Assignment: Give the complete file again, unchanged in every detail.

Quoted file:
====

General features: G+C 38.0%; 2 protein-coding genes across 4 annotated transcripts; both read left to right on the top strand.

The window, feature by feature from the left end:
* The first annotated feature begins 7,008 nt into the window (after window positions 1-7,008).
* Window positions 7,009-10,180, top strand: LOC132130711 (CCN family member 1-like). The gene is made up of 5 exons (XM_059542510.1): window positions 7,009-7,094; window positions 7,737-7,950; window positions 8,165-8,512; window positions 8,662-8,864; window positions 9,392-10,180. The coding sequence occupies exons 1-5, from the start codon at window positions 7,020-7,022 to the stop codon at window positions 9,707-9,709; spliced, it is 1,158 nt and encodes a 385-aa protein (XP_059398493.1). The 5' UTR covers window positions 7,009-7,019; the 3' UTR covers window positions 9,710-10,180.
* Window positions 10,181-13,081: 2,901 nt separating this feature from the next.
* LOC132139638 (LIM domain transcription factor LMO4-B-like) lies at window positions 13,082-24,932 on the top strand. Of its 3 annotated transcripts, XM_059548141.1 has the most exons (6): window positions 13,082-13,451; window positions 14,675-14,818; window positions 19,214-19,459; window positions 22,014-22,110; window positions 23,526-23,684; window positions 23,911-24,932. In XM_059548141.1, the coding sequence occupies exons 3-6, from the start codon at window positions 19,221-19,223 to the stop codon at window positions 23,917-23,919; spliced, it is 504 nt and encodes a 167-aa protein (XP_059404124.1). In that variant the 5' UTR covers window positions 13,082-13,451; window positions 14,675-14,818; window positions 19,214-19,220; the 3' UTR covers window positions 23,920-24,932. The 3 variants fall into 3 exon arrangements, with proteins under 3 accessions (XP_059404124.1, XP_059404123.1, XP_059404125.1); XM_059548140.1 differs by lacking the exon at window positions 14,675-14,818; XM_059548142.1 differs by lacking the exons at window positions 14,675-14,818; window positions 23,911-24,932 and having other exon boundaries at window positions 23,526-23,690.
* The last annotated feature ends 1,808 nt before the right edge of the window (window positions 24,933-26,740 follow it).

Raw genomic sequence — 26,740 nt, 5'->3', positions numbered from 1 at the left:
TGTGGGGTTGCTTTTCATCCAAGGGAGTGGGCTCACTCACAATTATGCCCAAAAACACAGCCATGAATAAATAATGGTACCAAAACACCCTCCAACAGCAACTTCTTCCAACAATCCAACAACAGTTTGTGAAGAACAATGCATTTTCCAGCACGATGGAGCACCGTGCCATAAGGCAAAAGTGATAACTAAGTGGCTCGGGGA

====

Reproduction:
General features: G+C 38.0%; 2 protein-coding genes across 4 annotated transcripts; both read left to right on the top strand.

The window, feature by feature from the left end:
* The first annotated feature begins 7,008 nt into the window (after window positions 1-7,008).
* Window positions 7,009-10,180, top strand: LOC132130711 (CCN family member 1-like). The gene is made up of 5 exons (XM_059542510.1): window positions 7,009-7,094; window positions 7,737-7,950; window positions 8,165-8,512; window positions 8,662-8,864; window positions 9,392-10,180. The coding sequence occupies exons 1-5, from the start codon at window positions 7,020-7,022 to the stop codon at window positions 9,707-9,709; spliced, it is 1,158 nt and encodes a 385-aa protein (XP_059398493.1). The 5' UTR covers window positions 7,009-7,019; the 3' UTR covers window positions 9,710-10,180.
* Window positions 10,181-13,081: 2,901 nt separating this feature from the next.
* LOC132139638 (LIM domain transcription factor LMO4-B-like) lies at window positions 13,082-24,932 on the top strand. Of its 3 annotated transcripts, XM_059548141.1 has the most exons (6): window positions 13,082-13,451; window positions 14,675-14,818; window positions 19,214-19,459; window positions 22,014-22,110; window positions 23,526-23,684; window positions 23,911-24,932. In XM_059548141.1, the coding sequence occupies exons 3-6, from the start codon at window positions 19,221-19,223 to the stop codon at window positions 23,917-23,919; spliced, it is 504 nt and encodes a 167-aa protein (XP_059404124.1). In that variant the 5' UTR covers window positions 13,082-13,451; window positions 14,675-14,818; window positions 19,214-19,220; the 3' UTR covers window positions 23,920-24,932. The 3 variants fall into 3 exon arrangements, with proteins under 3 accessions (XP_059404124.1, XP_059404123.1, XP_059404125.1); XM_059548140.1 differs by lacking the exon at window positions 14,675-14,818; XM_059548142.1 differs by lacking the exons at window positions 14,675-14,818; window positions 23,911-24,932 and having other exon boundaries at window positions 23,526-23,690.
* The last annotated feature ends 1,808 nt before the right edge of the window (window positions 24,933-26,740 follow it).

Raw genomic sequence — 26,740 nt, 5'->3', positions numbered from 1 at the left:
TGTGGGGTTGCTTTTCATCCAAGGGAGTGGGCTCACTCACAATTATGCCCAAAAACACAGCCATGAATAAATAATGGTACCAAAACACCCTCCAACAGCAACTTCTTCCAACAATCCAACAACAGTTTGTGAAGAACAATGCATTTTCCAGCACGATGGAGCACCGTGCCATAAGGCAAAAGTGATAACTAAGTGGCTCGGGGA